This week:

  • The idea of using chatbots to help students with administrative tasks is pretty familiar by now. I talk to an instructor whose course is the site of an experiment testing nudges for class assignments.
  • I remind you about the final session of our Talking About Teaching series, which is tomorrow.
  • I share a faculty developer’s creative idea for meeting professors where they are.

Chatbots for the Classroom

I’ve long been fascinated by efforts to use behavioral “nudges”—low-cost, low-touch interventions to encourage, but not require, students to take a particular action. Much of the early research on nudging in higher ed focused on helping students apply for admission and financial aid — my Chronicle beat before I switched to teaching — and I covered it a bunch over the years.

That reporting culminated in this 2019 story, which tried to make sense of some disappointing findings from several high-profile efforts to expand on promising early studies.

One concern that seems to pop up in every discussion of nudging is that it could make college too easy for students. Shouldn’t they be able to navigate their way without text-message reminders? Most observers, I’ve found, can be convinced that helping students apply for financial aid is in-bounds: Wealthy students don’t have to file, and it’s hard to argue that a process that begins with finding your parents’ tax returns has much to do with someone’s ability to succeed academically.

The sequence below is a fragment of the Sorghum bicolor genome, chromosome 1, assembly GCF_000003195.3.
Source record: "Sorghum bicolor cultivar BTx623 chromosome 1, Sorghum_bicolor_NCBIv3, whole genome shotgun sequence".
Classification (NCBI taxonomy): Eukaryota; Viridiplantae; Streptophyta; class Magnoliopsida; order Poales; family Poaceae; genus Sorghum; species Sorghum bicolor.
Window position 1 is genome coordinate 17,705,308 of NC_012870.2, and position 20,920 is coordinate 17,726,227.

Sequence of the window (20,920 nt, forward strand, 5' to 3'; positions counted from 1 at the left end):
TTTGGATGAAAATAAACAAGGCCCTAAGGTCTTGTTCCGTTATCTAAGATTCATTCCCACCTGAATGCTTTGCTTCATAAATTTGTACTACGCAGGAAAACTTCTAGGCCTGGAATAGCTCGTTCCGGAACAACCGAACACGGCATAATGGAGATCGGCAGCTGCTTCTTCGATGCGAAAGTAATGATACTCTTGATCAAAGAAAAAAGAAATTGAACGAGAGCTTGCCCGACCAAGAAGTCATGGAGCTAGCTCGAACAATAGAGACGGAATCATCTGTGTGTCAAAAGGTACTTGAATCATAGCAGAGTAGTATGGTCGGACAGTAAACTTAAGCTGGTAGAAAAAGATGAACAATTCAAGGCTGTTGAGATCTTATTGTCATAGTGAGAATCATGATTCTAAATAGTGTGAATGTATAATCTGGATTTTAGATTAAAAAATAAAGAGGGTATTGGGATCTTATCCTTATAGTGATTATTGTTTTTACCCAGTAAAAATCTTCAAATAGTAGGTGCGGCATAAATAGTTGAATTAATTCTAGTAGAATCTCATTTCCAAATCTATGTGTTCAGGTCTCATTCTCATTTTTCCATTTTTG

The idea of bringing these interventions into the classroom, though, is more fraught.

So when I saw preliminary results from an academic-nudging experiment at Georgia State University, my interest was piqued. Georgia State is well known for its use of data analytics to support student success, and a chatbot it created to send students reminders and answer their questions was among the more-promising directions for nudging mentioned in my 2019 article.

The university is now testing chatbots in a classroom setting: an online section of a large, required government course. The first wave of results, based on 500 students who took the course in the fall, are outlined in a new working paper led by Katharine Meyer, a postdoctoral student at Brown University. The research team found that the chatbots had significant effects on student performance — especially among students from historically underrepresented groups.

Sixty percent of students in the experiment’s control group earned B’s or better in the course. The assistance of the chatbots increased the chances students earned such grades by eight percentage points. The researchers also looked at the impact on first-generation students, 45 percent of whom earned B’s or higher in the control group. Receiving the messages increased the chances first-gen students earned such grades by 16 percentage points.

And what drove that increase? First-generation students who got the chatbot reminders subsequently took the recommended actions — like completing assignments — at higher rates.

I was curious how the course’s instructor, Michael C. Evans, a senior lecturer in political science, viewed the experiment. Evans told me he’s always eager to work with the university’s student-success efforts. And the chatbots aren’t all that different from other forms of support built into the course: Evans sends batches of customized emails through the learning-management system already. Still, the reminder messages provided another layer of support, and in a different medium . The chatbots also let students pose questions, which are fielded by a combination of the system’s AI-enabled chatbot technology and a graduate teaching assistant. The teaching assistant will respond to questions that the AI does not yet recognize and also may monitor and follow up on AI responses to provide additional information.